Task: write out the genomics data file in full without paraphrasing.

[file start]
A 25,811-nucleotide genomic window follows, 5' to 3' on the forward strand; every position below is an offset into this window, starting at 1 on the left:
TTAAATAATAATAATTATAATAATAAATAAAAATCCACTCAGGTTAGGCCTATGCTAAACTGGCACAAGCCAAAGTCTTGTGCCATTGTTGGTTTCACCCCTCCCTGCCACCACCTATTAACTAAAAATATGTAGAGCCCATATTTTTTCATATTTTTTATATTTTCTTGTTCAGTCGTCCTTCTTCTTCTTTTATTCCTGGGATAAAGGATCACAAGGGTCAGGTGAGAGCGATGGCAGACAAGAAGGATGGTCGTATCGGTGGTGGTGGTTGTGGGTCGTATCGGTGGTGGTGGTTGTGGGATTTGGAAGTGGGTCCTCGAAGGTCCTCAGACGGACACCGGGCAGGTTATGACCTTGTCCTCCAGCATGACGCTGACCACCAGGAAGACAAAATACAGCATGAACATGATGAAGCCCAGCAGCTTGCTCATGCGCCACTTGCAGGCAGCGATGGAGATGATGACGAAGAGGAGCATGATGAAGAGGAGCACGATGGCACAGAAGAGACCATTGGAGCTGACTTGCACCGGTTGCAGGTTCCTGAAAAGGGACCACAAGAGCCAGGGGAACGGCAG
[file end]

A 25,811-nucleotide genomic window follows, 5' to 3' on the forward strand; every position below is an offset into this window, starting at 1 on the left:
TTAAATAATAATAATTATAATAATAAATAAAAATCCACTCAGGTTAGGCCTATGCTAAACTGGCACAAGCCAAAGTCTTGTGCCATTGTTGGTTTCACCCCTCCCTGCCACCACCTATTAACTAAAAATATGTAGAGCCCATATTTTTTCATATTTTTTATATTTTCTTGTTCAGTCGTCCTTCTTCTTCTTTTATTCCTGGGATAAAGGATCACAAGGGTCAGGTGAGAGCGATGGCAGACAAGAAGGATGGTCGTATCGGTGGTGGTGGTTGTGGGTCGTATCGGTGGTGGTGGTTGTGGGATTTGGAAGTGGGTCCTCGAAGGTCCTCAGACGGACACCGGGCAGGTTATGACCTTGTCCTCCAGCATGACGCTGACCACCAGGAAGACAAAATACAGCATGAACATGATGAAGCCCAGCAGCTTGCTCATGCGCCACTTGCAGGCAGCGATGGAGATGATGACGAAGAGGAGCATGATGAAGAGGAGCACGATGGCACAGAAGAGACCATTGGAGCTGACTTGCACCGGTTGCAGGTTCCTGAAAAGGGACCACAAGAGCCAGGGGAACGGCAG